IRFA Conference: Evolution Of Beneficiary Funds

by | Dec 21, 2015 | Media Room | 0 comments

Giselle Gould

September 2015

Giselle Gould leads panel discussion

Giselle Gould, Business Development Director at Fairheads, led a panel discussion at the IRFA Conference in Cape Town in July, as an independent convenor. David Hurford, Head of Sponsored Products, also took part. Following below is a summary of the discussion that was published on the EBNet website post-conference.

Discussion theme: Evolution of beneficiary funds: challenges around age of majority, and how beneficiary funds can align with retirement reform

Giselle Gould summarised the evolution of beneficiary funds from their introduction in 2009 and significant growth over the past few years. There have been ongoing improvements, such as an increase in the tax-free amount and the ability to use beneficiary funds for the payment of employment-related unapproved benefits.

She noted that the general move away from lump sum payments to individuals in favour of annuitising retirement savings is an important element of retirement reform in South Africa and questioned where lump sums to minor dependants stand in relation to this trend.

A trustee representative, Thomas Mketelwa, Chairman of the KZN Municipal Pension Fund, said that trustees faced a dilemma when paying death benefit lumpsums to major “children” who, at 18, are entitled by law to receive the benefit. He said that trustees often did not feel comfortable doing this, knowing that the beneficiary may not use the funds wisely and lose focus with their studies. He felt that there should be some tests that would be carried out before such payouts were made.

Mr Mketelwa mentioned costs as an inhibiting factor in deciding whether to make benefit payments into beneficiary funds. He also felt strongly that beneficiary fund trustees needed to report back – ideally quarterly – to retirement fund boards on beneficiary fund minor members and show how they were “stretching that rand” for the child’s benefit. Beneficiary funds needed generally to be better aligned with the retirement industry.

Representing the consultants’ point of view, Marilyn Kamp, Pension Consultant at Robson Savage, cited four points of reform (governance, TCF, total cost disclosure and the question of whether to pay lump sums or income, especially to 18-year-olds. She put forward a proposed due diligence checklist comprising reputation, administration, costs, tracing, investments, communication and passion. She concluded that the role of the consultant post-reform could be extended to include encouraging regular report backs to the board, comprehensive communication to all stakeholders (so that important information could be shared more easily) and re-evaluating the beneficiary fund service provider from time to time.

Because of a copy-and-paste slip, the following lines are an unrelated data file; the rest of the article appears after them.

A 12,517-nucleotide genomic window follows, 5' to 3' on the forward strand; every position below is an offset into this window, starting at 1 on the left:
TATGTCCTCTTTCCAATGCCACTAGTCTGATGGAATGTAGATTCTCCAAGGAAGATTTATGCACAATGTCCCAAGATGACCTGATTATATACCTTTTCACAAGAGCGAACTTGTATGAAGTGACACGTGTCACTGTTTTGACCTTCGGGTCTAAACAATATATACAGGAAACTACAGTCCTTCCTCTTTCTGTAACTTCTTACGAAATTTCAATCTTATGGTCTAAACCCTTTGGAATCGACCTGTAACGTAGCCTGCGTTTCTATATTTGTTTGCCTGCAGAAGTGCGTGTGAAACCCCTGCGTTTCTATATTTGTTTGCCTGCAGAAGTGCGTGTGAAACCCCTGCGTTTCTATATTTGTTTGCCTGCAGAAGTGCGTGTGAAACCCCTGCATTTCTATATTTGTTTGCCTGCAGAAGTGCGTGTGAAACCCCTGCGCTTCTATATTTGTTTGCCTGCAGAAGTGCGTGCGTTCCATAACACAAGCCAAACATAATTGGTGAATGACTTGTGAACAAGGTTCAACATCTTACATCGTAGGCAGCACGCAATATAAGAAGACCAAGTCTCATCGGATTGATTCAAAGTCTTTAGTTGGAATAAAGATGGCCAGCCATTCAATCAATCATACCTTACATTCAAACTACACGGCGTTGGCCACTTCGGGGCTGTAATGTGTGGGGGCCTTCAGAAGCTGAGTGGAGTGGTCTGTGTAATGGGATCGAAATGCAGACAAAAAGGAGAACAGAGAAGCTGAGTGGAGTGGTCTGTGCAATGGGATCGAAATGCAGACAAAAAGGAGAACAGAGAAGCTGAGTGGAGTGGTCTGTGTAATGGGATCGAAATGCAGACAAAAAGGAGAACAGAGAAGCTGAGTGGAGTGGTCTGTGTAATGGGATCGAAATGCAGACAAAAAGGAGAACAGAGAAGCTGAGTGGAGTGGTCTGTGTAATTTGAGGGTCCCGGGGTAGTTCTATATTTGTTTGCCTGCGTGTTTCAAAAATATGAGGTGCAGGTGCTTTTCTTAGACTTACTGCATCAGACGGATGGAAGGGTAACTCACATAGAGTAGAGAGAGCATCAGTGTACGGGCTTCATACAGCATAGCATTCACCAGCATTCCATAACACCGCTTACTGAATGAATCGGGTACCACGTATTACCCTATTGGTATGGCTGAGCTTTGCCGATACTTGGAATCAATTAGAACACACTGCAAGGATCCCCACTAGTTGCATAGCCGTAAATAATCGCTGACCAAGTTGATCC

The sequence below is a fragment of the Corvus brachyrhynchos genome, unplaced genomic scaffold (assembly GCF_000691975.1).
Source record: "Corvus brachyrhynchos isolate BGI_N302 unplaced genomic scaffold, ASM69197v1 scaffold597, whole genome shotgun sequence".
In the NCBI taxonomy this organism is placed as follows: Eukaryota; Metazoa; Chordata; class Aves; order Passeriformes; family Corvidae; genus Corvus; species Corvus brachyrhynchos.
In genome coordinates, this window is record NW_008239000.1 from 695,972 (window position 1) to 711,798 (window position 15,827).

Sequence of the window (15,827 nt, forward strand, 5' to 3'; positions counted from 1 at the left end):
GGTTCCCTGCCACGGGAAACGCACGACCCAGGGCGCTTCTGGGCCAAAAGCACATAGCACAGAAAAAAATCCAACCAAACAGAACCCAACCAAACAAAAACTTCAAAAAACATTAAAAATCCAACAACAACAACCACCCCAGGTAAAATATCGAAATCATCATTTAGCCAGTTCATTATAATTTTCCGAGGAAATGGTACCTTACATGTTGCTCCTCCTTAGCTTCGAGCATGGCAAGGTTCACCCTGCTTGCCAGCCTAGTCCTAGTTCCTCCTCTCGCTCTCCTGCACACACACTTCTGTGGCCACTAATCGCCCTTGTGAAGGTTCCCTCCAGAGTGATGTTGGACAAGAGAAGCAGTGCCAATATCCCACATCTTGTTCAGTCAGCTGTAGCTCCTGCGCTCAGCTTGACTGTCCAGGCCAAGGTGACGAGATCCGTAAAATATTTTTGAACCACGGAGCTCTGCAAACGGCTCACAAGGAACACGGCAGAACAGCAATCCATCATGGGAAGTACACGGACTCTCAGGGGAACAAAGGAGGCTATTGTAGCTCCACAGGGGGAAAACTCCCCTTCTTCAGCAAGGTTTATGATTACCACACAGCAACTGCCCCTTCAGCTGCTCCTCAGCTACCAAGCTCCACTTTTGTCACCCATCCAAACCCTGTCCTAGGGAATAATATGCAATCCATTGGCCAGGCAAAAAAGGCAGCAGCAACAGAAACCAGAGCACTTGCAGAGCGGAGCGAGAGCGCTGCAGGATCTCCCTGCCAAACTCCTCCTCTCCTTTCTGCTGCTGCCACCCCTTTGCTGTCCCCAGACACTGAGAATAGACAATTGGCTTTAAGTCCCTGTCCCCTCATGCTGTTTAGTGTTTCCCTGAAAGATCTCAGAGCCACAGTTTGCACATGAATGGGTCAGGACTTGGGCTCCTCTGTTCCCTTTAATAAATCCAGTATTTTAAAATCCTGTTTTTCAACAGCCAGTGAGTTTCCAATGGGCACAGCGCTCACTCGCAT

As an administrator representative, David Hurford, head of sponsored products at Fairheads Benefit Services, said that if government and the regulator are of the view that retirees should not receive lump sums at retirement, then the payment of children’s benefits as lump sums does not sit easily with current retirement reform. He mentioned that Fairheads, with the support of a number of retirement funds, had made a submission to the FSB regarding the payment of lump sums to 18-year olds – in effect to pay out at age 21 or when the person had at least attained a Matric or NQ4 equivalent. He called on the audience to support this lobbying effort.

Mr Hurford also called for improved trusteeship, saying that retirement fund trustees could not adopt a default position for the disposal of death benefits. It was important not only to assess the financial competency of the guardian but also to evaluate whether they would responsibly use funds in the best interests of the child. He said that beneficiary fund trustees had a fiduciary obligation to report back on the wellbeing of the minor members in their care.

Regarding costs, he pointed out that while a retirement fund is geared to the contribution phase (paying in) of an employer’s life, a beneficiary fund is geared to paying out. He said that Fairheads Benefit Services had developed a Comparison Rates Model to help trustees assess total costs and services in a meaningful manner. The model had been verified by an independent auditor.

Following questions, convenor Giselle Gould stated the mandates to be given to the IRFA, namely:

  • To undertake a survey of its members to assess support for the age 18 vs age 21 issue

To help facilitate communication between regulators to allow Swazis with assets in South Africa to be considered for repatriation to Swazi registered beneficiary funds.

Published in Fairheads Times, Issue 32, September 2015